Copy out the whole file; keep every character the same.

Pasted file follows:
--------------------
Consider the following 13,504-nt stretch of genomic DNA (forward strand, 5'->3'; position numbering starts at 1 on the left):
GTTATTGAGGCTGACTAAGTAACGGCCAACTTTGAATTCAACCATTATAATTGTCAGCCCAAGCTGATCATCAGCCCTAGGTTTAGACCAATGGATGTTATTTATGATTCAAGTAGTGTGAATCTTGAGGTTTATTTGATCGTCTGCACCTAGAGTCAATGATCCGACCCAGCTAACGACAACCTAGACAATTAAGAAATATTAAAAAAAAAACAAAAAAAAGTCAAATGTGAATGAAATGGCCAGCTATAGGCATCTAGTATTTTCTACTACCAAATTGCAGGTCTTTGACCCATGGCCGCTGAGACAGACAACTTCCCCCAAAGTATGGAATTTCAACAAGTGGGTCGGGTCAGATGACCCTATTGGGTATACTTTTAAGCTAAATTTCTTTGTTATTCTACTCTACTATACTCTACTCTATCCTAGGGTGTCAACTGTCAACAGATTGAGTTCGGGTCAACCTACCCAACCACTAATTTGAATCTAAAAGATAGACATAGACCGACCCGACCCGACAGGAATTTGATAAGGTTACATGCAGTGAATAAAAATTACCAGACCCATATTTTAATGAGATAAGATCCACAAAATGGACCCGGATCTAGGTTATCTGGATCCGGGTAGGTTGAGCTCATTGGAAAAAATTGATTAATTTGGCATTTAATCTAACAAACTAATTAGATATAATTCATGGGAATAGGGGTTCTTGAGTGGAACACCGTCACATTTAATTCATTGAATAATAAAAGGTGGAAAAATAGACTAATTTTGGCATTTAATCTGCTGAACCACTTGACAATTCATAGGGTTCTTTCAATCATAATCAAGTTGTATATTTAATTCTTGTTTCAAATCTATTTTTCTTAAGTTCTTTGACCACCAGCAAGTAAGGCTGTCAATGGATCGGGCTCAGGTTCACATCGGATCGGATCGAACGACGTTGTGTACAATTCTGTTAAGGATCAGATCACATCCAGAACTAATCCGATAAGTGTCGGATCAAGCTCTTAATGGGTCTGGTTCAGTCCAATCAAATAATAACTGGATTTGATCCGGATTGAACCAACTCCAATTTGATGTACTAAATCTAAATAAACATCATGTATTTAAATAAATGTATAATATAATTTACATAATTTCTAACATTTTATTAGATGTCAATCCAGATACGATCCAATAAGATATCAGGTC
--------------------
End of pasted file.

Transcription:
Consider the following 13,504-nt stretch of genomic DNA (forward strand, 5'->3'; position numbering starts at 1 on the left):
GTTATTGAGGCTGACTAAGTAACGGCCAACTTTGAATTCAACCATTATAATTGTCAGCCCAAGCTGATCATCAGCCCTAGGTTTAGACCAATGGATGTTATTTATGATTCAAGTAGTGTGAATCTTGAGGTTTATTTGATCGTCTGCACCTAGAGTCAATGATCCGACCCAGCTAACGACAACCTAGACAATTAAGAAATATTAAAAAAAAAACAAAAAAAAGTCAAATGTGAATGAAATGGCCAGCTATAGGCATCTAGTATTTTCTACTACCAAATTGCAGGTCTTTGACCCATGGCCGCTGAGACAGACAACTTCCCCCAAAGTATGGAATTTCAACAAGTGGGTCGGGTCAGATGACCCTATTGGGTATACTTTTAAGCTAAATTTCTTTGTTATTCTACTCTACTATACTCTACTCTATCCTAGGGTGTCAACTGTCAACAGATTGAGTTCGGGTCAACCTACCCAACCACTAATTTGAATCTAAAAGATAGACATAGACCGACCCGACCCGACAGGAATTTGATAAGGTTACATGCAGTGAATAAAAATTACCAGACCCATATTTTAATGAGATAAGATCCACAAAATGGACCCGGATCTAGGTTATCTGGATCCGGGTAGGTTGAGCTCATTGGAAAAAATTGATTAATTTGGCATTTAATCTAACAAACTAATTAGATATAATTCATGGGAATAGGGGTTCTTGAGTGGAACACCGTCACATTTAATTCATTGAATAATAAAAGGTGGAAAAATAGACTAATTTTGGCATTTAATCTGCTGAACCACTTGACAATTCATAGGGTTCTTTCAATCATAATCAAGTTGTATATTTAATTCTTGTTTCAAATCTATTTTTCTTAAGTTCTTTGACCACCAGCAAGTAAGGCTGTCAATGGATCGGGCTCAGGTTCACATCGGATCGGATCGAACGACGTTGTGTACAATTCTGTTAAGGATCAGATCACATCCAGAACTAATCCGATAAGTGTCGGATCAAGCTCTTAATGGGTCTGGTTCAGTCCAATCAAATAATAACTGGATTTGATCCGGATTGAACCAACTCCAATTTGATGTACTAAATCTAAATAAACATCATGTATTTAAATAAATGTATAATATAATTTACATAATTTCTAACATTTTATTAGATGTCAATCCAGATACGATCCAATAAGATATCAGGTC